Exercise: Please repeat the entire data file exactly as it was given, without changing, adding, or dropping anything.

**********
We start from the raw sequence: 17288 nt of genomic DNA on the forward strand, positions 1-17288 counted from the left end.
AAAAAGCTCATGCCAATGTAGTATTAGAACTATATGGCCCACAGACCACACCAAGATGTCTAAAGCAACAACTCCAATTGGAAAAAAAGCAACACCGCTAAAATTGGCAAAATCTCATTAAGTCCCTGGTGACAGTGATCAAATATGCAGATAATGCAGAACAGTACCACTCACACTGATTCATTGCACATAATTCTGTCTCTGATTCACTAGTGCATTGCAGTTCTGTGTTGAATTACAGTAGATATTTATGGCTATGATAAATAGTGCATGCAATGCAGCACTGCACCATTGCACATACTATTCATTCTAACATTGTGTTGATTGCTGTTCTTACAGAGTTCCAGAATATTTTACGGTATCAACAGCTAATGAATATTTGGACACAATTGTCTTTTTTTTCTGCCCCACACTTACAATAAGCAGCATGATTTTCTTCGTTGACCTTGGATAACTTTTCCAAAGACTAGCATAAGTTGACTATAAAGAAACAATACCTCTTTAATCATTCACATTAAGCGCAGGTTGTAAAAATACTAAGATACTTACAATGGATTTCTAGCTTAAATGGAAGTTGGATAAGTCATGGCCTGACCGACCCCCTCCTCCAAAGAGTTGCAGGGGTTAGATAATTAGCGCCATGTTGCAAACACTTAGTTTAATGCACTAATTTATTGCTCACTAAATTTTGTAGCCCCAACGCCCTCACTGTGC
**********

We start from the raw sequence: 17288 nt of genomic DNA on the forward strand, positions 1-17288 counted from the left end.
AAAAAGCTCATGCCAATGTAGTATTAGAACTATATGGCCCACAGACCACACCAAGATGTCTAAAGCAACAACTCCAATTGGAAAAAAAGCAACACCGCTAAAATTGGCAAAATCTCATTAAGTCCCTGGTGACAGTGATCAAATATGCAGATAATGCAGAACAGTACCACTCACACTGATTCATTGCACATAATTCTGTCTCTGATTCACTAGTGCATTGCAGTTCTGTGTTGAATTACAGTAGATATTTATGGCTATGATAAATAGTGCATGCAATGCAGCACTGCACCATTGCACATACTATTCATTCTAACATTGTGTTGATTGCTGTTCTTACAGAGTTCCAGAATATTTTACGGTATCAACAGCTAATGAATATTTGGACACAATTGTCTTTTTTTTCTGCCCCACACTTACAATAAGCAGCATGATTTTCTTCGTTGACCTTGGATAACTTTTCCAAAGACTAGCATAAGTTGACTATAAAGAAACAATACCTCTTTAATCATTCACATTAAGCGCAGGTTGTAAAAATACTAAGATACTTACAATGGATTTCTAGCTTAAATGGAAGTTGGATAAGTCATGGCCTGACCGACCCCCTCCTCCAAAGAGTTGCAGGGGTTAGATAATTAGCGCCATGTTGCAAACACTTAGTTTAATGCACTAATTTATTGCTCACTAAATTTTGTAGCCCCAACGCCCTCACTGTGC